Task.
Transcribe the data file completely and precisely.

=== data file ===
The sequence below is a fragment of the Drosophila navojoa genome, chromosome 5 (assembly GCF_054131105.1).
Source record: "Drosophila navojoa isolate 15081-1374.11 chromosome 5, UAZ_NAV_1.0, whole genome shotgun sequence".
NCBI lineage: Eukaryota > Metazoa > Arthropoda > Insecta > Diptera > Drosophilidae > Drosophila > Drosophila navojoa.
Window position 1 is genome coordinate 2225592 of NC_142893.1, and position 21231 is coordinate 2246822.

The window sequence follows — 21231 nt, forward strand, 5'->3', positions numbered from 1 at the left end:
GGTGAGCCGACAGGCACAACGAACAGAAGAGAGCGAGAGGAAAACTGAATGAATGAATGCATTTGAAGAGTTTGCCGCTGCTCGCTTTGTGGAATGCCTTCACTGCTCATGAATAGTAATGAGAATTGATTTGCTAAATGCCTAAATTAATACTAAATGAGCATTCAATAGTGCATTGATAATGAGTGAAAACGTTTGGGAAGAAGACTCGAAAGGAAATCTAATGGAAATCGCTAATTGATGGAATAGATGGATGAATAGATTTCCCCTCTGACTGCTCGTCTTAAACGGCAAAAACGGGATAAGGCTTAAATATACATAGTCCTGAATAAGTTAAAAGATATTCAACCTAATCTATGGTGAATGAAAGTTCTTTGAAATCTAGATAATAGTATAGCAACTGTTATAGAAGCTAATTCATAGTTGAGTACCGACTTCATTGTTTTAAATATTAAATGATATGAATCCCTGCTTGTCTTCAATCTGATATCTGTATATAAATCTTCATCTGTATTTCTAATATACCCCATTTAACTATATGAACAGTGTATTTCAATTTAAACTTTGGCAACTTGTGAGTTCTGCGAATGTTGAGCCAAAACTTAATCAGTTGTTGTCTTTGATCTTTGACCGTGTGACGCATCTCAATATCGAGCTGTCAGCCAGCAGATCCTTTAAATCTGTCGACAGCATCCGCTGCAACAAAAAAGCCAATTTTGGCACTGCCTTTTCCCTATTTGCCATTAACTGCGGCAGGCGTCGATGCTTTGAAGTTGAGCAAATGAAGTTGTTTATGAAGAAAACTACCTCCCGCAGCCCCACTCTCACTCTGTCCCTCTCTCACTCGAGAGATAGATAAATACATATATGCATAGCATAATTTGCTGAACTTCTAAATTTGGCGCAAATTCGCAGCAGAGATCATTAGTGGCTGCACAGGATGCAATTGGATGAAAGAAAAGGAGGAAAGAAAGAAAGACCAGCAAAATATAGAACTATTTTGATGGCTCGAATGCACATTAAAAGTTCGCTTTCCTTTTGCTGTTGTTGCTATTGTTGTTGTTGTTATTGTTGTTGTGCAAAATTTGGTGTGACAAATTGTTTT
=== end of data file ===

The sequence below is a fragment of the Drosophila navojoa genome, chromosome 5 (assembly GCF_054131105.1).
Source record: "Drosophila navojoa isolate 15081-1374.11 chromosome 5, UAZ_NAV_1.0, whole genome shotgun sequence".
NCBI lineage: Eukaryota > Metazoa > Arthropoda > Insecta > Diptera > Drosophilidae > Drosophila > Drosophila navojoa.
Window position 1 is genome coordinate 2225592 of NC_142893.1, and position 21231 is coordinate 2246822.

The window sequence follows — 21231 nt, forward strand, 5'->3', positions numbered from 1 at the left end:
GGTGAGCCGACAGGCACAACGAACAGAAGAGAGCGAGAGGAAAACTGAATGAATGAATGCATTTGAAGAGTTTGCCGCTGCTCGCTTTGTGGAATGCCTTCACTGCTCATGAATAGTAATGAGAATTGATTTGCTAAATGCCTAAATTAATACTAAATGAGCATTCAATAGTGCATTGATAATGAGTGAAAACGTTTGGGAAGAAGACTCGAAAGGAAATCTAATGGAAATCGCTAATTGATGGAATAGATGGATGAATAGATTTCCCCTCTGACTGCTCGTCTTAAACGGCAAAAACGGGATAAGGCTTAAATATACATAGTCCTGAATAAGTTAAAAGATATTCAACCTAATCTATGGTGAATGAAAGTTCTTTGAAATCTAGATAATAGTATAGCAACTGTTATAGAAGCTAATTCATAGTTGAGTACCGACTTCATTGTTTTAAATATTAAATGATATGAATCCCTGCTTGTCTTCAATCTGATATCTGTATATAAATCTTCATCTGTATTTCTAATATACCCCATTTAACTATATGAACAGTGTATTTCAATTTAAACTTTGGCAACTTGTGAGTTCTGCGAATGTTGAGCCAAAACTTAATCAGTTGTTGTCTTTGATCTTTGACCGTGTGACGCATCTCAATATCGAGCTGTCAGCCAGCAGATCCTTTAAATCTGTCGACAGCATCCGCTGCAACAAAAAAGCCAATTTTGGCACTGCCTTTTCCCTATTTGCCATTAACTGCGGCAGGCGTCGATGCTTTGAAGTTGAGCAAATGAAGTTGTTTATGAAGAAAACTACCTCCCGCAGCCCCACTCTCACTCTGTCCCTCTCTCACTCGAGAGATAGATAAATACATATATGCATAGCATAATTTGCTGAACTTCTAAATTTGGCGCAAATTCGCAGCAGAGATCATTAGTGGCTGCACAGGATGCAATTGGATGAAAGAAAAGGAGGAAAGAAAGAAAGACCAGCAAAATATAGAACTATTTTGATGGCTCGAATGCACATTAAAAGTTCGCTTTCCTTTTGCTGTTGTTGCTATTGTTGTTGTTGTTATTGTTGTTGTGCAAAATTTGGTGTGACAAATTGTTTT